"It's been an amazing experience being a part of this team and what we've accomplished," says Andreassen, who will leave NAU as one of the most decorated athletes in school history. "I'm so proud of our class and our team and what we've accomplished as a program. I'm excited to see the program keep growing after our class has gone and to see how far the team can go. I have no doubt that the team will continue what we have started."
Schmidt and Clark have been slowed this year by injuries, but decided to forgo using medical redshirts to graduate alongside their four-year teammates.
"I felt like I really wanted to graduate with the girls I came in with," says Schmidt, who took over as a defensive starter in 2008 but played in only two games this season before suffering a season-ending injury. "We were such a big group when we came in, and we've gone through so much together that I felt like it wouldn't be the same to leave without them."
"I'm really blessed to have been a part of this," notes Clark, who battled injuries during her freshmen and senior years but has appeared in 40 career games. "I feel like I have made an impact, and maybe it wasn't as much on the soccer field, but that is alright with me. One thing I've learned from my teammates is always to work hard and always look forward to whatever is in your future."
For Monahan, who leads the Big Sky in assists this season and is closing in on Boies' career record, and Rocke, their futures include one more season in the Lumberjack Blue and Yellow. Both were redshirts during their freshman season and have decided to use their extra year of athletic eligibility to return in 2011.
"It's going to be bitter sweet for me to watch my teammates get honored on senior day," says Rocke, who could hold every career NAU goalkeeping record by the time she leaves the team next year. "I'm proud of all of them and had a great time with them over the past-four years. It's great to see how far we have all come since we started here and I'm excited to get to play another year and graduate with Sam and our junior class next year."
Assistant coach Holly Jones has been a part of the program as both a player and a coach, giving her a unique perspective on how much this class has meant to the program.
"As a former player, it's really nice to see NAU recognized as one of the top soccer programs in the country," says Jones, who still owns NAU career records in points, goals and shots. "Earning a regional ranking this year is huge for the program for really putting us on the map. When I came in, the soccer program was just starting here so it's really nice for me to see what it has become and what this class has done to build it. It's been fun to be a part of it and watch this class grow over the last-four years and really transform the program into what it is today."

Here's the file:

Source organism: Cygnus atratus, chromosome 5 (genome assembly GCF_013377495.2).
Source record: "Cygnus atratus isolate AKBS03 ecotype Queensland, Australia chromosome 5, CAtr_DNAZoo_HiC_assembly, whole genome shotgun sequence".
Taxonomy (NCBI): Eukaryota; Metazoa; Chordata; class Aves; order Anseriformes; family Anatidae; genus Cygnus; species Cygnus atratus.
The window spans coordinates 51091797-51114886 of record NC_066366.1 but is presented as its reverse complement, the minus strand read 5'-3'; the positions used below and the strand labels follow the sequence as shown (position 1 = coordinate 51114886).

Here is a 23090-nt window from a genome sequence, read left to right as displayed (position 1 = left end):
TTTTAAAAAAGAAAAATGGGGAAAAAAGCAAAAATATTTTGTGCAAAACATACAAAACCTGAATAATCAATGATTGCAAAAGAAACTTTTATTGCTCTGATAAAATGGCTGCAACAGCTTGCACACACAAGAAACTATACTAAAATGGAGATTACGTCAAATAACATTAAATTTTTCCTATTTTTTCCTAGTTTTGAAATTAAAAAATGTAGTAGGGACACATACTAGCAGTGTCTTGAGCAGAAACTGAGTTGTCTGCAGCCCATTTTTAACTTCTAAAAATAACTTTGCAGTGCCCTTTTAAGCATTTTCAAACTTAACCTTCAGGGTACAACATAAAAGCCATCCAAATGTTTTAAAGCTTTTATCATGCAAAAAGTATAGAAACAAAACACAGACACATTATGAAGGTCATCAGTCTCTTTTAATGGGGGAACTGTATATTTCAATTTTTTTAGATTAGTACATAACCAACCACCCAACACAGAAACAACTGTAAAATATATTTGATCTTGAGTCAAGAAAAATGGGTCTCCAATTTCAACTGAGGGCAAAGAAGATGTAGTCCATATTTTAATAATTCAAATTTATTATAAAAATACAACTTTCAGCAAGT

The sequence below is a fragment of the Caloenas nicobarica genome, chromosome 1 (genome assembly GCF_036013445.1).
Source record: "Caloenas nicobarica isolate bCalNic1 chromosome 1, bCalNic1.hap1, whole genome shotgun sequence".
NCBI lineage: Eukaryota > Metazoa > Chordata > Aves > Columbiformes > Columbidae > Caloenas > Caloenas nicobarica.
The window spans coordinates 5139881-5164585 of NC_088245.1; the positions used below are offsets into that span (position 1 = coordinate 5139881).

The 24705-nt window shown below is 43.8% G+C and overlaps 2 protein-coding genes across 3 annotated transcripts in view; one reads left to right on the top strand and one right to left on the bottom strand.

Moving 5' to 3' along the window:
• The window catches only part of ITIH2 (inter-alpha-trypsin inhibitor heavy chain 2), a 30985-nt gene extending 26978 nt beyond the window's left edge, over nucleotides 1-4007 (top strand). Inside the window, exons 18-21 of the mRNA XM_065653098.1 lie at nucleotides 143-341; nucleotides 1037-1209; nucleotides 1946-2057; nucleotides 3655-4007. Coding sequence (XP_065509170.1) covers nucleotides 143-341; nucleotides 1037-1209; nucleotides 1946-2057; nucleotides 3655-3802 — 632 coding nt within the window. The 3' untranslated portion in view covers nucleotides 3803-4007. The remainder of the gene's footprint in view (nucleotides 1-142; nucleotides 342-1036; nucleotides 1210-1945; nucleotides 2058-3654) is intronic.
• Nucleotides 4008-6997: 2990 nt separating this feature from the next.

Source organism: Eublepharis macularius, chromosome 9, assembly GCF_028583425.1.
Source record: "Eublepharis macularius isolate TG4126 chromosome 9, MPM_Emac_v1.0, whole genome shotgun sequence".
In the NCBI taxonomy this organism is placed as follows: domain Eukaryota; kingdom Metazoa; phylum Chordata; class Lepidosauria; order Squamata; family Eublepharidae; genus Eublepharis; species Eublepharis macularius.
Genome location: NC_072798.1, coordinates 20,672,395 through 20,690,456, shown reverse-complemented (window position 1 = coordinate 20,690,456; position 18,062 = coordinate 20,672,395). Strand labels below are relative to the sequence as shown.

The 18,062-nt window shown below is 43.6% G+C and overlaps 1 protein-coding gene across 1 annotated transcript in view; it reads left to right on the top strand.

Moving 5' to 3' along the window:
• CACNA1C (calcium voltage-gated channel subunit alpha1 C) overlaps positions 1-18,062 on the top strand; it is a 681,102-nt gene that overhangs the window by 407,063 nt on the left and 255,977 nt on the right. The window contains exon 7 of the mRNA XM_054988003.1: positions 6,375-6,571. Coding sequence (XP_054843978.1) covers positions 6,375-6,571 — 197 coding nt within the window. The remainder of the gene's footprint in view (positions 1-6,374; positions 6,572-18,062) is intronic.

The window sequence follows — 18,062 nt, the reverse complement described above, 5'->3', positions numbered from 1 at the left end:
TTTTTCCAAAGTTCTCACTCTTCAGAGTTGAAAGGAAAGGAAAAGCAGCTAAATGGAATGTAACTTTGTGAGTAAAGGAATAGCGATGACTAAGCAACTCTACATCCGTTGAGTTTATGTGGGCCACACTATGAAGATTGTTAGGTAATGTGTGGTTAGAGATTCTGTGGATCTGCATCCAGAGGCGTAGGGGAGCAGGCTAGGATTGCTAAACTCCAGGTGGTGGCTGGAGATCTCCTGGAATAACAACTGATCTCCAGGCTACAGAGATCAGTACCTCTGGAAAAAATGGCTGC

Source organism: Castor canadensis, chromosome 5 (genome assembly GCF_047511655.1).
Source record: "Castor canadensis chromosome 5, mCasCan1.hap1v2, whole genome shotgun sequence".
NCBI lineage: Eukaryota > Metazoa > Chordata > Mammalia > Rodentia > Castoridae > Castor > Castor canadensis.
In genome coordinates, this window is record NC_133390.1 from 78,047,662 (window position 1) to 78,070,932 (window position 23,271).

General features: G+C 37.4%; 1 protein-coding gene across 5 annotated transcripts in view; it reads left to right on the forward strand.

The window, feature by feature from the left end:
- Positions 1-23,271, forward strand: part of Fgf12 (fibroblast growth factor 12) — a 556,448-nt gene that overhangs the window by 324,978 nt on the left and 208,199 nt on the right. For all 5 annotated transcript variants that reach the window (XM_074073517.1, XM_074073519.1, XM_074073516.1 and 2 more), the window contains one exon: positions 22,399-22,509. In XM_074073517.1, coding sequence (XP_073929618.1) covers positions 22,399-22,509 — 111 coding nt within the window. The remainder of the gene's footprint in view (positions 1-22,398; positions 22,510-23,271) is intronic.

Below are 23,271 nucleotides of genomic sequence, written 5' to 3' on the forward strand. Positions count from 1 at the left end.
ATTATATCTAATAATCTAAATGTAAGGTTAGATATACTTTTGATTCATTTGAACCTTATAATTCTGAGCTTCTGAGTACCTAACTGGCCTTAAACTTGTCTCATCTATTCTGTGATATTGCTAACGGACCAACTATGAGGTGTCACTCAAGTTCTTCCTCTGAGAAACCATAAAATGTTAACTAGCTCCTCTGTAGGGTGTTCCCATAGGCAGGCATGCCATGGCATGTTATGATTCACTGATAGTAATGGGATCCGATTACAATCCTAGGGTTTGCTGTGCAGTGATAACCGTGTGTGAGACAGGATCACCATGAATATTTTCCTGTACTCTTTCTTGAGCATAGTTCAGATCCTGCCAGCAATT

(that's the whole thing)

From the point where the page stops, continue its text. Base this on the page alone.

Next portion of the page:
Part of the legacy of this class will be the completion of the new Lumberjack Stadium and Health and Learning Center, a project which has been undertaken during the last two seasons and been influenced by the strong play of the team, which the players predict will continue into the future.
"I'm sad that I didn't get to play in the new stadium," says Howe. "But, it will be cool to come back years from now and be able to say to my children 'that wasn't here before, but we're the reason for it!' We were the foundation and I am really excited to see the underclassman continue what we started. I feel like we are leaving the program in really good hands and what we started will continue to improve."
Part of that passing of the torch to the underclassmen began with the season-ending injury to Schmidt, which pressed freshman Alana D'Onofrio into her starting role. The transition was seamless, indicating to Schmidt that the program will be in good hands.
"The fact that our younger players, like Alana, have been able to step in right away and play at the same level as the older players really shows the growth of this program," says Schmidt. "I knew that when I got hurt we had other players that were able to step in and do a great job in that role, and that has happened."
"The Foundation", a term coined and a group formed by Luciano, leave the 10th year head coach waxing poetic on the journey that the class of '07 has taken him on over the last-four years.
"They completely bought into my philosophy and my dreams for this program and they are the ones that stuck with it and believed in what we were trying to do," says Luciano. "They have been fantastic role models on and off the field in terms of their academics and what they have brought to this community and I think that they have laid out something special for this athletic department and this university."
"We've always tried to have a family environment here, but this group really embraced it. I believe that what they've accomplished both on and off the field has been past down in a positive way to our younger players," adds Luciano. "They are the foundation because they are the basis of everything we want for this program going forward. I've grown so much as a coach with them and they've allowed me to grow because they are such great people."
With all of the accomplishments of this group and the growth of the program during their time as Lumberjacks, how does a coach say goodbye? Senior day will not be the last time that "The Foundation" plays in Lumberjack stadium, but Luciano knows that his time with the class of '07 is coming to a close.
"I think it will really hit me when that last whistle blows for the year and they walk off the field for the last time," predicts the head coach. "It will probably be the most emotional that I've ever been as a coach. I care about these players; I consider them to be friends and I feel like I have a very good relationship with all of them. I respect them so much for who they are as individuals and what great characters they all have. I feel like they are my kids and I will miss them tremendously"
With all that "The Foundation" has brought to this University, he won't be alone.